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The skills shortage is a pandemic which affects a large proportion of small businesses in the UK. Our research found that the majority (71%) of small businesses are suffering from a skills gap in their business, highlighting the sheer scale of this issue.

Although it’s great to see that eight in ten (81%) of those facing a skills gap have implemented measures to address it, businesses who haven’t done so already, whether they’re facing a skills gap currently or not, should consider its future impact.

A skills shortage can restrain and constrict business growth, and having strong measures in place to attract and retain a talented workforce can put your business leagues ahead of your competitors. To help with this issue I’ve summarised some key steps companies should consider taking to address this pivotal issue.

  1. Identify and observe the company’s ideal workers who perform well and hold the necessary skills
Talking to the employees that have the skills and knowledge needed to perform well within the business and understanding what differentiates them from other members of the workforce is a crucial step in this process. It will help to shed more light on the areas and skills which training and recruitment measures will need to focus on.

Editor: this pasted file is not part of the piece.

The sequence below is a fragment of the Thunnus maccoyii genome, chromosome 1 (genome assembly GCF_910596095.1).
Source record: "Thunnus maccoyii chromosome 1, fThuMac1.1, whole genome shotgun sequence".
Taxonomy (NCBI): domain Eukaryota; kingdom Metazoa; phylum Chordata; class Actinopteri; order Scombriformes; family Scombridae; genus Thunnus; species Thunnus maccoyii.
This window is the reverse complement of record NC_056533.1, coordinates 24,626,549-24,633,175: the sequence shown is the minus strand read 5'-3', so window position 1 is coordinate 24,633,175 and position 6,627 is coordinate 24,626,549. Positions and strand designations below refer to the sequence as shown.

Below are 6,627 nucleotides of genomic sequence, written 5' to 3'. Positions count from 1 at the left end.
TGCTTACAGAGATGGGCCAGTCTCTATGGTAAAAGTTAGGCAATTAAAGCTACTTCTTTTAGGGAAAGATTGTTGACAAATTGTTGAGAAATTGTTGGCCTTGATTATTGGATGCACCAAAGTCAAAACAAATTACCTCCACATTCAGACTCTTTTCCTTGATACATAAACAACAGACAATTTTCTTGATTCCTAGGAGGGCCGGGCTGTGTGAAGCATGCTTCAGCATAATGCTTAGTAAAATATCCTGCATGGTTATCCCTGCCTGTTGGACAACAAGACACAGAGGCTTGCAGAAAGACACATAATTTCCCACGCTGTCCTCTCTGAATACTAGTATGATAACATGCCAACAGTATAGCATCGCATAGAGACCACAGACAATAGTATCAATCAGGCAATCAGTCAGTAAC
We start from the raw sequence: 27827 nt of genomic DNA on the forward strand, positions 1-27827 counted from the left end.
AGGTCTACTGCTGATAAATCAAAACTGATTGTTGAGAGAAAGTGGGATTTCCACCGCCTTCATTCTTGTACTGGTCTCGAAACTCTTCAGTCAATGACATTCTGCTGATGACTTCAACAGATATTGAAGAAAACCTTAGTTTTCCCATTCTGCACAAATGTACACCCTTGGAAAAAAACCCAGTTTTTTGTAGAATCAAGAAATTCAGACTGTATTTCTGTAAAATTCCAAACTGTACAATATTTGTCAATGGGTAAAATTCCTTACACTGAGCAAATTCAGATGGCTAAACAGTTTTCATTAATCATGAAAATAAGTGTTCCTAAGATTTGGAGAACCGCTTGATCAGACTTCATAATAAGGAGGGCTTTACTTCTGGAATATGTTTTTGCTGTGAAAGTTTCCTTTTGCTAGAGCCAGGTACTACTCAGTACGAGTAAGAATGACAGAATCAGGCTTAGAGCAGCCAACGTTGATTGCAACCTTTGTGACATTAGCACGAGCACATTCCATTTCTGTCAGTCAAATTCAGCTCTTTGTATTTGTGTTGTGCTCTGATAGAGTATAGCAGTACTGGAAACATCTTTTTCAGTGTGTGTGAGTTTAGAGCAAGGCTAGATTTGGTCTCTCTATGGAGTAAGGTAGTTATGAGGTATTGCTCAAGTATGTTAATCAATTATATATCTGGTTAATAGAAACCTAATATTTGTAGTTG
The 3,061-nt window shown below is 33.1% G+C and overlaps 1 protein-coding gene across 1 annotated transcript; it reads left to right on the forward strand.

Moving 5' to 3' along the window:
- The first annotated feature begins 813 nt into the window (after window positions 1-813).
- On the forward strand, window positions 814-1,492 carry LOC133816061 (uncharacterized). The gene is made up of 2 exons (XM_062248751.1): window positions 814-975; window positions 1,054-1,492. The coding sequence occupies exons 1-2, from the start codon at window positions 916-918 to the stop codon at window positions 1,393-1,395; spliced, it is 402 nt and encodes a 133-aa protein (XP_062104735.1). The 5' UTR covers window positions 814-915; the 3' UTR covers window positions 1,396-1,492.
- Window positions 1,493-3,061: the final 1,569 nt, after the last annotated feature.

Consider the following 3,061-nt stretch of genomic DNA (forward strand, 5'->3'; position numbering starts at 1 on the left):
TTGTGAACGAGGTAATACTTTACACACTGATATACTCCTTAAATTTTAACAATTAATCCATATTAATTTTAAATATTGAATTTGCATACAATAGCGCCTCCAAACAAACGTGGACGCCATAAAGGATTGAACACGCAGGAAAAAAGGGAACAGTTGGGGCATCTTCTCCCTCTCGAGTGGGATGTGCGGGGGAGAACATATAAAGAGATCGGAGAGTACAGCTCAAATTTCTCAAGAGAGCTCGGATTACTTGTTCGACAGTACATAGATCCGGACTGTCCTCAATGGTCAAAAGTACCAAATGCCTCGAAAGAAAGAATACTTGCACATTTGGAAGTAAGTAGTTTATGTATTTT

1. Strengthen your training programmes for staff
Having robust training schemes in place for new staff as well as existing employees can help you to fine tune your workforce’s skills to better suit your business. Advancements in technology and the ever-changing wants and needs of consumers make updating and expanding your employees’ areas of expertise a necessity.
  1. Don’t just focus on training; including measures aimed at retaining staff is equally, if not more important
Having strong training processes in place for new staff is, of course, key to increasing an employee’s value to the business. However, this could just be a wasted investment if business owners don’t ensure that they stay for the long-term by making their business more attractive than competitors’ companies. Without addressing this, businesses could end up inadvertently paying to train their competitors’ staff.
  1. Consider offering apprenticeships
Teaching the next generation of workers will put you one step ahead and will help you to mould their skills to better suit your business. Our research showed that on in three businesses (31%) are introducing apprenticeships to tackle the skills gap.
  1. What is the average age of your current workforce?
The age of your workers should be a key consideration throughout the talent management process. It’s crucial that businesses organise succession for retiring employees, ideally hiring someone new before they retire to ensure a smooth transition and reduce the chance of business disruption.

By Carl D’Ammassa, Managing Director of Asset Finance at Aldermore